Rebel technologists thrive when a couple of key environmental factors are in place.
The first thing is budget.
Making sure that you can find the necessary budget to be able to instil these changes is an ideal starting point.
If you aren’t working towards some kind of return on investment, somewhere along the line, why should the rest of the business come along for the ride?
Learn how to sell your idea into the organisation.
That way, you’ll thrive.
If you can get key stakeholders on board with your message, your idea, your plan, your approach – then you’re doing something right.
Gaining that stakeholdership is key and an easy way to do it is to learn how to sell your message.
Build the right team around you.
In order to thrive as a rebel technologist, it’s important to note that it’s not about having the right skills.
It’s about having the right aptitude.
It’s about getting people who have the same ambition and drive to do something that is very difficult in the organisation. And that is to rebuild. You not only need the aptitude and the skill and the capability, but you also need the experience.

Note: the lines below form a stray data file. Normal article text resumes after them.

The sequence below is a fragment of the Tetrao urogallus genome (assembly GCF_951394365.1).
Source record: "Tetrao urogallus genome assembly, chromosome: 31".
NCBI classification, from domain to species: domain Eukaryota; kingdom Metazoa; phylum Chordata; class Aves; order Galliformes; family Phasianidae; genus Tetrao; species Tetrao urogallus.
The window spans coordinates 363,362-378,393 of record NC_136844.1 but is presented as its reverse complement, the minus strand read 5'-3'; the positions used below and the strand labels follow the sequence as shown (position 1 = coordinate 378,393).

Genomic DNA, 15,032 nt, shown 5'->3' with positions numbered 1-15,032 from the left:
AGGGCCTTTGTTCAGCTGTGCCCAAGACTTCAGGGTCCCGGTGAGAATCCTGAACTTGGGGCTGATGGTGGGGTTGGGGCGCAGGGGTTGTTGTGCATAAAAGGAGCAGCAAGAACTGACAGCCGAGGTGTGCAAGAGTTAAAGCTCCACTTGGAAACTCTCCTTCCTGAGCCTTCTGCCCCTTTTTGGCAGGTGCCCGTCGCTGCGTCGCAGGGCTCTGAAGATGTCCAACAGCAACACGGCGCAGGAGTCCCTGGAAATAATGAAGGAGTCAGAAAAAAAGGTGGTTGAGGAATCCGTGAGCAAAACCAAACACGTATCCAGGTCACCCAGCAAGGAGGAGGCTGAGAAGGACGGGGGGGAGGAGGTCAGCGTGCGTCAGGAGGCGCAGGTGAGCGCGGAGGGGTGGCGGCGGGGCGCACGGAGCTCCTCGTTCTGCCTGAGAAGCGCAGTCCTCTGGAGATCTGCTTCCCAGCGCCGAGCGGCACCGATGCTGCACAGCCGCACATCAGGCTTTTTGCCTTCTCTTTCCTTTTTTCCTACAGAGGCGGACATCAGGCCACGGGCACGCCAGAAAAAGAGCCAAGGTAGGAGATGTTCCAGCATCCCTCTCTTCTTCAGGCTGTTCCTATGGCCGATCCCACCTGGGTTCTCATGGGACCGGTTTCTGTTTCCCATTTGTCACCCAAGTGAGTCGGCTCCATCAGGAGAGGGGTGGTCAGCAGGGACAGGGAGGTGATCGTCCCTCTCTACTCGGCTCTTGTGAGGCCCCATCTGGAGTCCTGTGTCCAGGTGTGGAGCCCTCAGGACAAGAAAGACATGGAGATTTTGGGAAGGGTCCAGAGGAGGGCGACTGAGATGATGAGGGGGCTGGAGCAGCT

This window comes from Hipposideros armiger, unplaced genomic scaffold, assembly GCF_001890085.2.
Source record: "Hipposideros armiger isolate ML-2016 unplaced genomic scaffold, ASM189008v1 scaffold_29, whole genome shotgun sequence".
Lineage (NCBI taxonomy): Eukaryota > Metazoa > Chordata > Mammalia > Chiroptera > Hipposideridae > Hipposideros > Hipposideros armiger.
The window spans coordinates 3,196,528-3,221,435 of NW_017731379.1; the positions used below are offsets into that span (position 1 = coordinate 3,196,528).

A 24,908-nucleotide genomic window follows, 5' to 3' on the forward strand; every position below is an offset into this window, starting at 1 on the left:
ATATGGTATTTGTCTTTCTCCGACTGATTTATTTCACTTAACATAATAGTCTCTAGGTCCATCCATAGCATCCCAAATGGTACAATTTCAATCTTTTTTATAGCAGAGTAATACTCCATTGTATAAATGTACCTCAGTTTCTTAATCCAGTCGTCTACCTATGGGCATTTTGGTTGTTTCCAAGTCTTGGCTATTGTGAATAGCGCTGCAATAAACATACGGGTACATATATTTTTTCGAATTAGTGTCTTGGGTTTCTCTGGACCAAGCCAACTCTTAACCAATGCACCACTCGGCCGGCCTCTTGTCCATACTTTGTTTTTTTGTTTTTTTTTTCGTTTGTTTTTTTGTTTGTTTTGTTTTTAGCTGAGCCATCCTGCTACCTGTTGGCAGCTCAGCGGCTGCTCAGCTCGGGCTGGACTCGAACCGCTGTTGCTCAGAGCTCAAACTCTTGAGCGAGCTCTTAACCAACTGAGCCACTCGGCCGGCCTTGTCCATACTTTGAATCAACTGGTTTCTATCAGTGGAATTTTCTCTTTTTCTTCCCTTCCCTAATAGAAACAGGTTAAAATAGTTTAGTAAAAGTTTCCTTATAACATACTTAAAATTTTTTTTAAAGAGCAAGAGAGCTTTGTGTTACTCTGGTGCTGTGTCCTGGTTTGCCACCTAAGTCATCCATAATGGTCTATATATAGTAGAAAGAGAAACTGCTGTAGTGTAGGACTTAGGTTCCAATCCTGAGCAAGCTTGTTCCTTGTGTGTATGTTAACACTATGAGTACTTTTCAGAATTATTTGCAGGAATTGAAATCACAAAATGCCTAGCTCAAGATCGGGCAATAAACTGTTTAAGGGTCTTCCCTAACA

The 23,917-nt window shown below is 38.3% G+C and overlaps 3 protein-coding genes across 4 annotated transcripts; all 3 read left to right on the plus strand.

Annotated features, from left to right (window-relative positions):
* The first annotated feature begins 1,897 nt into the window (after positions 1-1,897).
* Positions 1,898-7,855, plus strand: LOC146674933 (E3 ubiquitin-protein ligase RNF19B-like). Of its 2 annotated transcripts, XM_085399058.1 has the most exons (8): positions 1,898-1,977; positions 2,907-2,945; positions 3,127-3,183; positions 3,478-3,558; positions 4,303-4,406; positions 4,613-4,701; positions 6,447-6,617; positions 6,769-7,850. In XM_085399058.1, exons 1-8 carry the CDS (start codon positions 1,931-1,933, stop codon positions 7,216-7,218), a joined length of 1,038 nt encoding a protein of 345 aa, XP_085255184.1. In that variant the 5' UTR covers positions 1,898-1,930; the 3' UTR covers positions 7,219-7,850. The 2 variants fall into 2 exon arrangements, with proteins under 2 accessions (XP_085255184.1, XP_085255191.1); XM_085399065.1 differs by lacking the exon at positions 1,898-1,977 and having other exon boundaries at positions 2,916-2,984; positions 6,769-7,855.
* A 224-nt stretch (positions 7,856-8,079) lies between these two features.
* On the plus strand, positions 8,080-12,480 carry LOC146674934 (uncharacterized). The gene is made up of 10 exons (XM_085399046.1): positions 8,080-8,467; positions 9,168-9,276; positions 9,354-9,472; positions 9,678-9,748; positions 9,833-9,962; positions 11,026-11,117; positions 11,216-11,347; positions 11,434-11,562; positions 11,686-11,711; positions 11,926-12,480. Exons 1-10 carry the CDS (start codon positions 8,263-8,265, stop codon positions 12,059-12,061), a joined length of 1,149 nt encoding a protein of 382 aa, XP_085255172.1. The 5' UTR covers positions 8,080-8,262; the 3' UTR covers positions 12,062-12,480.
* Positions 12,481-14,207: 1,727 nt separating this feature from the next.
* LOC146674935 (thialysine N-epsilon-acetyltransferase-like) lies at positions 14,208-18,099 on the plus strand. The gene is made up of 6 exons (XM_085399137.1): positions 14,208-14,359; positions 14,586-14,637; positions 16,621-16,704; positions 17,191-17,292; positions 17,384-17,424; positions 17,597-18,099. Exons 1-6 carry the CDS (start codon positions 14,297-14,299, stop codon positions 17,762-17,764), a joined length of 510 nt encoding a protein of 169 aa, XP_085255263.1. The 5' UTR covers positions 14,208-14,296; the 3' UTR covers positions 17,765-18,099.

This might mean bringing in people who are sceptical. The person who says they’ve seen a mistake made a thousand times and they’re incredibly negative about things. Their advice can go a long way.
If the advice might be counterintuitive to what you’re doing, then you need to show them why the technology set has changed since they last attempted it.
A good debate with an experienced team member is worth a thousand miles.
Aim for quick wins.
Although it may be a marathon of a journey, the most important thing in being a rebel technologist is to get a win that you can stand behind.
A win that you can shout about.
A win that’ll buy you future trust in your next set of plans and projects.
Get a win as quickly as you can. Don’t go for the biggest, or the best return investment. Go for the one that makes key stakeholders look the best.
(If you have any other tips to thrive as a rebel technologist, please share them with us!)